Yesterday in the Dutch newspapers, there was an article about a poem that was causing uproar.
Apparently there had been a national school competition, to write a poem about what the Second World War and its consequences meant to the schoolchildren.
A young lad of 15, Auke Siebbe Dirk won the competition, he wrote a poem about his great uncle Dirk Siebe, who he was named after.
The boy’s uncle had been lured away from his poverty stricken background to fight for the wrong side, for the Germans, with the Waffen SS.
The poem was all about making the wrong choices and the consequences of such actions; it did not condone his uncle’s decision.
It was a beautifully written honest bit of prose, describing the sadness of the boy about his great uncle choosing to fight for the Germans, which took him away from his family.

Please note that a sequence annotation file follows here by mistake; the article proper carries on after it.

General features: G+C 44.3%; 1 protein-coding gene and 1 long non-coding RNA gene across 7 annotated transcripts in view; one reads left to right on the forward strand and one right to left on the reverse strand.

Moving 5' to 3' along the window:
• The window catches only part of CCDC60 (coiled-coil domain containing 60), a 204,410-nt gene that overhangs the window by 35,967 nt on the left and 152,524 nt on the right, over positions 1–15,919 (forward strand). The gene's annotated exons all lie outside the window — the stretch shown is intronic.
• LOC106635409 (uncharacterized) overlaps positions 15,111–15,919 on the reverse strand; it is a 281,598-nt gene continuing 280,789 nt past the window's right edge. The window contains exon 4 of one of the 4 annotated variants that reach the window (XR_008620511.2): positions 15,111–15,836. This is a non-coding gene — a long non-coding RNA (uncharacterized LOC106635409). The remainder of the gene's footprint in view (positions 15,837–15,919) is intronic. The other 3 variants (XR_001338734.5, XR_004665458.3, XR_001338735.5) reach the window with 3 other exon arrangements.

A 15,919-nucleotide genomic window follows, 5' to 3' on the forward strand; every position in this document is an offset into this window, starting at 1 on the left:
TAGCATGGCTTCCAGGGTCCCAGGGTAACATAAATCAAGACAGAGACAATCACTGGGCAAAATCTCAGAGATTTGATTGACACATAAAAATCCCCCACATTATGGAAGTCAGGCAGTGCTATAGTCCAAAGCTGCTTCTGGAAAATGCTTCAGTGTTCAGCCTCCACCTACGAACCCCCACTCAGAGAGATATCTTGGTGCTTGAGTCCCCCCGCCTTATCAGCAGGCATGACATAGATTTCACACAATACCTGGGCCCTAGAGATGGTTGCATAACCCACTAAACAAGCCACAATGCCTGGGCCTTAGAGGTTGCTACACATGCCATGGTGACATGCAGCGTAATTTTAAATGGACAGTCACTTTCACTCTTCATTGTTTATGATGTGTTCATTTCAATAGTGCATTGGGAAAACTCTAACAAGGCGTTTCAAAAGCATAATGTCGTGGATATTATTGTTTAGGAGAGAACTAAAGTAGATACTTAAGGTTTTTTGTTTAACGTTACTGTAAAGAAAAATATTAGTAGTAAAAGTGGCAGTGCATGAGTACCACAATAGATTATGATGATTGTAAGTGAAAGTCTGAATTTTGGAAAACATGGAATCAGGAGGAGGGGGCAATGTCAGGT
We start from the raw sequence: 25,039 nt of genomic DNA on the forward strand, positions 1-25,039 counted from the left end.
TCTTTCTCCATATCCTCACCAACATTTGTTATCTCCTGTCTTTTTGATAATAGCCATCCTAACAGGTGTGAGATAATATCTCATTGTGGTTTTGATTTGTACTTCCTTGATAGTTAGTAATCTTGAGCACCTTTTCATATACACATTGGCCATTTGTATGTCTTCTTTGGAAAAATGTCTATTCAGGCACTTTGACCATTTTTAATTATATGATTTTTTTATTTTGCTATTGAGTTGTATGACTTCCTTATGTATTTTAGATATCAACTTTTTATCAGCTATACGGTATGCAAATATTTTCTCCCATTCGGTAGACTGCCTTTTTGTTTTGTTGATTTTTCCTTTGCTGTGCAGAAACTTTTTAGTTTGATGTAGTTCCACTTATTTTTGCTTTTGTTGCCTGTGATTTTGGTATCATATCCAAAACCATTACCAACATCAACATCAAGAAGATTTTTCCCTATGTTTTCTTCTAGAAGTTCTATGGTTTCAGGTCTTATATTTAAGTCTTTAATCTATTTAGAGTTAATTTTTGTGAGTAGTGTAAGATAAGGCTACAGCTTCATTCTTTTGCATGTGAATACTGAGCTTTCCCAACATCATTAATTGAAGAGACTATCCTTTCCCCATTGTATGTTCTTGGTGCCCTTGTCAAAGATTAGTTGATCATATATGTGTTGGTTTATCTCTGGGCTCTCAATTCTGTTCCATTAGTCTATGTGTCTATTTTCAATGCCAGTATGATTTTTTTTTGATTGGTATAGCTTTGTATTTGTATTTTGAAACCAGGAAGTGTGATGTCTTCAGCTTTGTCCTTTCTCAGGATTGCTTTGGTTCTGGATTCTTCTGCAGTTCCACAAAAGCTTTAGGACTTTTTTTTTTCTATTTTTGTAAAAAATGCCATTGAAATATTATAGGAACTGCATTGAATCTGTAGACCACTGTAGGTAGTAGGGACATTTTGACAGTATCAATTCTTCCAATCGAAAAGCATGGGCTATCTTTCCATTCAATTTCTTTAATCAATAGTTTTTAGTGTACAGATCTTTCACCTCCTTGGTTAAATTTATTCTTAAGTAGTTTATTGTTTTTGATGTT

It describes how his uncle Dirk Siebbe ended up fighting on the Russian front, and regretting his decision which meant he could never go home again.
But sadly because of all the arguments surrounding this issue, the organising committee of the commemoration of the dead from the Second World War decided to give in and withdraw the poem.
Real shame I think, because it was very thought-provoking and raised all sorts of questions which would have been good to have finally been discussed.
As far as I can make out regardless of which side they were on, they were all victims of a terrible war.